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Context of professional practice - Essay Example

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Context of Professional Practice Introduction The professional nursing practice is a rich and clinically demanding profession calling for the application of numerous duties and functions relating to the independent care of patients as well as the collaborative performance of healthcare duties and responsibilities…
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Context of professional practice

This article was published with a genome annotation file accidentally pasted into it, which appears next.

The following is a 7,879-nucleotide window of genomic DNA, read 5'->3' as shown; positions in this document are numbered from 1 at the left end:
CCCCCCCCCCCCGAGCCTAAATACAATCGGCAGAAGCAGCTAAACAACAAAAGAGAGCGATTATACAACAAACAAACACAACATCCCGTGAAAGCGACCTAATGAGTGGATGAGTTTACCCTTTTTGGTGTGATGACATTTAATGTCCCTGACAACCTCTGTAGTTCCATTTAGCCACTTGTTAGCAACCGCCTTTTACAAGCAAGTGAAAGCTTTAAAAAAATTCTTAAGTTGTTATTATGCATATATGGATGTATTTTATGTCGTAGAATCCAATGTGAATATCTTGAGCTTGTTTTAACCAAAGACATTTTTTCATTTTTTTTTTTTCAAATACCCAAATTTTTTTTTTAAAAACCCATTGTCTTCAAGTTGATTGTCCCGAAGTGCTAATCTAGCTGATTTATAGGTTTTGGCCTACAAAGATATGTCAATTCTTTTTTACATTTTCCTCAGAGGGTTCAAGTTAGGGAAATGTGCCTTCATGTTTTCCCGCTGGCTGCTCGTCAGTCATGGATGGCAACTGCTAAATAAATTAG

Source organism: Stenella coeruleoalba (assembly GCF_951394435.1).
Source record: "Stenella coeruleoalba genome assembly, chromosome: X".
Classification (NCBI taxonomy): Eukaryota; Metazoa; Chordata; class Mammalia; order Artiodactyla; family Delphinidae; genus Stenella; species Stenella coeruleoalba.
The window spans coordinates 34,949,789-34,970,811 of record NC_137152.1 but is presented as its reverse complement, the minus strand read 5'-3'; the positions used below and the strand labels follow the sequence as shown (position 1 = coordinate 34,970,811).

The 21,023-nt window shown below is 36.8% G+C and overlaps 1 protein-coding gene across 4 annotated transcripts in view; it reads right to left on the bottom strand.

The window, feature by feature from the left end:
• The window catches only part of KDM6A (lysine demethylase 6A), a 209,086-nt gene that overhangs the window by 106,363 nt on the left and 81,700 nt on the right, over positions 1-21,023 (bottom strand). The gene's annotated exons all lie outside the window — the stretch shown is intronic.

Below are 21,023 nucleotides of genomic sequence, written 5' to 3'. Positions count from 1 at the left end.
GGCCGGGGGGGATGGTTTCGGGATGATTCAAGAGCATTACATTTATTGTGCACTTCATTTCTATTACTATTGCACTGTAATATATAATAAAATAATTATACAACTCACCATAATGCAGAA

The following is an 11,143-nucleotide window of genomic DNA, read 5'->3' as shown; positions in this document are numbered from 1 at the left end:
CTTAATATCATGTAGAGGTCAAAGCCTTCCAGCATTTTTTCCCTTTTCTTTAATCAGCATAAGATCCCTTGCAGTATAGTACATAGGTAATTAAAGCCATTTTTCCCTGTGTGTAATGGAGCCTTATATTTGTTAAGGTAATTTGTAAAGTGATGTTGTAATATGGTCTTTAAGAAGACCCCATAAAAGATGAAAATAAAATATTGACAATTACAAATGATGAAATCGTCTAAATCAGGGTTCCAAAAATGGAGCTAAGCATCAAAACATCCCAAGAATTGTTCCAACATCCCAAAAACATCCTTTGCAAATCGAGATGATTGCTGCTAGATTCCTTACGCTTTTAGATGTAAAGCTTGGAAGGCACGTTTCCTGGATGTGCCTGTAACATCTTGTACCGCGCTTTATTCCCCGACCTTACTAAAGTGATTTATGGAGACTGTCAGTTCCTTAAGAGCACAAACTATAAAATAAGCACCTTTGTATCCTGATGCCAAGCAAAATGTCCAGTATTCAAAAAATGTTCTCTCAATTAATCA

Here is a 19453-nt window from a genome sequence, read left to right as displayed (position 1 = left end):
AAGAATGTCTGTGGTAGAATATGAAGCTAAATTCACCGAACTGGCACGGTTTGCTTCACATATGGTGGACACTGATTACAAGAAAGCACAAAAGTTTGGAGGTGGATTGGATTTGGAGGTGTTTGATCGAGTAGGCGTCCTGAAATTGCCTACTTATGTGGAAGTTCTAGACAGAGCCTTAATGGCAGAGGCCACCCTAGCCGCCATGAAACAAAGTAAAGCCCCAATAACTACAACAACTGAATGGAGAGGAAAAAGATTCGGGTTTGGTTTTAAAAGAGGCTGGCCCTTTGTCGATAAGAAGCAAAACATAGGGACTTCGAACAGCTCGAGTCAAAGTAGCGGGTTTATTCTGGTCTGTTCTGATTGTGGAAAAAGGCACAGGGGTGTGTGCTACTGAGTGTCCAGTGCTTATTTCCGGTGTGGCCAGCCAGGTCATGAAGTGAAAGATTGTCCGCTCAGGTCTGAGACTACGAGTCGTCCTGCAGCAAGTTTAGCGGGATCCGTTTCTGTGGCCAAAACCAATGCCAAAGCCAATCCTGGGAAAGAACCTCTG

Download file to see previous pages... Part One Legal principles basically refer to rules or standards of behaviour. These principles also refer to the supporting rationale for certain standards in the practice, including principles referring to their allowance or prohibition in the healthcare profession. The principles of ethical practice refer to the code of ethics for the healthcare professionals, clarifying specific elements of the practice including the ethical principles which emerge from or react to such specific elements. These principles serve as goals in managing the public health institutions (Public Health Leadership Society, 2002). Legal principles and principles of professional ethical practice refer to different aspects of the nursing practice (Royal College of Nursing, 2013). The legal principles refer to the legally mandated principles of healthcare while the principles of professional ethical practice are based on the standards of ethics which may not necessarily be mandated by legal provisions, but are still part of the minimum requisites of medical and nursing care (Dimond, 2008). Within the nursing practice, the legal principles refer to the principles laid out by the Royal College of Nursing in partnership with the Department of Health and Nursing and Midwifery Council. The ethical principles include the four basic health ethical requirements: self-determination/autonomy, beneficence, non-maleficence, and justice (McElroy, 2011). These four principles may not be specifically included as legally mandated principles in the nursing practice, but violations of these ethical requirements are still punishable by the law and by the professional councils (Thompson, et.al., 2006). In applying legal principles and principles of professional codes of practice, I discovered that making judgments and decisions during the practice must be applied as independent and non-mechanistic processes. My judgment as a clinical practitioner is required under the context of complying with the minimum legal and professional codes of the practice. I cannot follow one and ignore the other because these principles help provide essential support for the effective management of patient conditions (Fry and Johnstone, 2008). Issues of responsibility and accountability in delegating activities to others may relate to problems on improper delegation (Leathard, 2003). Where certain functions are delegated, all the essential elements of proper delegation must be complied with, including the importance of delegating the task to a person who is trained and capable of expertly carrying out the assigned task (Gillen and Graffin, 2010). Accountability may still emerge in these cases where the delegator has not secured the necessary means to ensure that the task delegated is being properly carried out by a competent individual. This would include the responsibility of following-up the delegatee, and supervising his or her work (Gillen and Graffin, 2010). Delegating the task to oneself must also comply with the same standards of the practice, including competence. Where competence cannot be ensured, the task must not be delegated to oneself. The aspect of the nursing practice which shall be subject of this reflection is the nursing care for diabetic patients. During my care for a diabetic patient, I discovered that ...Download file to see next pagesRead More
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